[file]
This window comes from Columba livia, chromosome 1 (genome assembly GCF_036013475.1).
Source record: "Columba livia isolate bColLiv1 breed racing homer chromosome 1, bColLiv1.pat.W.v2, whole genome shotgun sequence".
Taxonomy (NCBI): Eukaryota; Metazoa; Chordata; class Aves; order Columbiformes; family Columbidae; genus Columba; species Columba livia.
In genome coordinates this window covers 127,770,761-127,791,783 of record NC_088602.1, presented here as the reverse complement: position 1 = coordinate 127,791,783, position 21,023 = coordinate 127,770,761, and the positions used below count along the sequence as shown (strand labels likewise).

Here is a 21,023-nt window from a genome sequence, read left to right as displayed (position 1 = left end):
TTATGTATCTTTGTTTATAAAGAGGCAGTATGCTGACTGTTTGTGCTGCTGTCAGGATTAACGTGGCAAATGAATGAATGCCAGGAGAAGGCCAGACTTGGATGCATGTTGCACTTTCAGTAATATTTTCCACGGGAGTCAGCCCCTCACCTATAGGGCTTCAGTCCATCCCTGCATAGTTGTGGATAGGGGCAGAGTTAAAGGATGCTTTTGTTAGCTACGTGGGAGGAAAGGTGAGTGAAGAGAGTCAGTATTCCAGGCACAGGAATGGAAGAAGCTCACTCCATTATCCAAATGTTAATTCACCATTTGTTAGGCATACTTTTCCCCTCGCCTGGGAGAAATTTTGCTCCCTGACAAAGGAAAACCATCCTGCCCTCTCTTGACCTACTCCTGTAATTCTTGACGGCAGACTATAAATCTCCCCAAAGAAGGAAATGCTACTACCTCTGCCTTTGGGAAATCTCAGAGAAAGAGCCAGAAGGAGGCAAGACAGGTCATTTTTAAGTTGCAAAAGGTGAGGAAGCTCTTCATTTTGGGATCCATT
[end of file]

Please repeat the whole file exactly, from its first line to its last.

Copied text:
This window comes from Columba livia, chromosome 1 (genome assembly GCF_036013475.1).
Source record: "Columba livia isolate bColLiv1 breed racing homer chromosome 1, bColLiv1.pat.W.v2, whole genome shotgun sequence".
Taxonomy (NCBI): Eukaryota; Metazoa; Chordata; class Aves; order Columbiformes; family Columbidae; genus Columba; species Columba livia.
In genome coordinates this window covers 127,770,761-127,791,783 of record NC_088602.1, presented here as the reverse complement: position 1 = coordinate 127,791,783, position 21,023 = coordinate 127,770,761, and the positions used below count along the sequence as shown (strand labels likewise).

Here is a 21,023-nt window from a genome sequence, read left to right as displayed (position 1 = left end):
TTATGTATCTTTGTTTATAAAGAGGCAGTATGCTGACTGTTTGTGCTGCTGTCAGGATTAACGTGGCAAATGAATGAATGCCAGGAGAAGGCCAGACTTGGATGCATGTTGCACTTTCAGTAATATTTTCCACGGGAGTCAGCCCCTCACCTATAGGGCTTCAGTCCATCCCTGCATAGTTGTGGATAGGGGCAGAGTTAAAGGATGCTTTTGTTAGCTACGTGGGAGGAAAGGTGAGTGAAGAGAGTCAGTATTCCAGGCACAGGAATGGAAGAAGCTCACTCCATTATCCAAATGTTAATTCACCATTTGTTAGGCATACTTTTCCCCTCGCCTGGGAGAAATTTTGCTCCCTGACAAAGGAAAACCATCCTGCCCTCTCTTGACCTACTCCTGTAATTCTTGACGGCAGACTATAAATCTCCCCAAAGAAGGAAATGCTACTACCTCTGCCTTTGGGAAATCTCAGAGAAAGAGCCAGAAGGAGGCAAGACAGGTCATTTTTAAGTTGCAAAAGGTGAGGAAGCTCTTCATTTTGGGATCCATT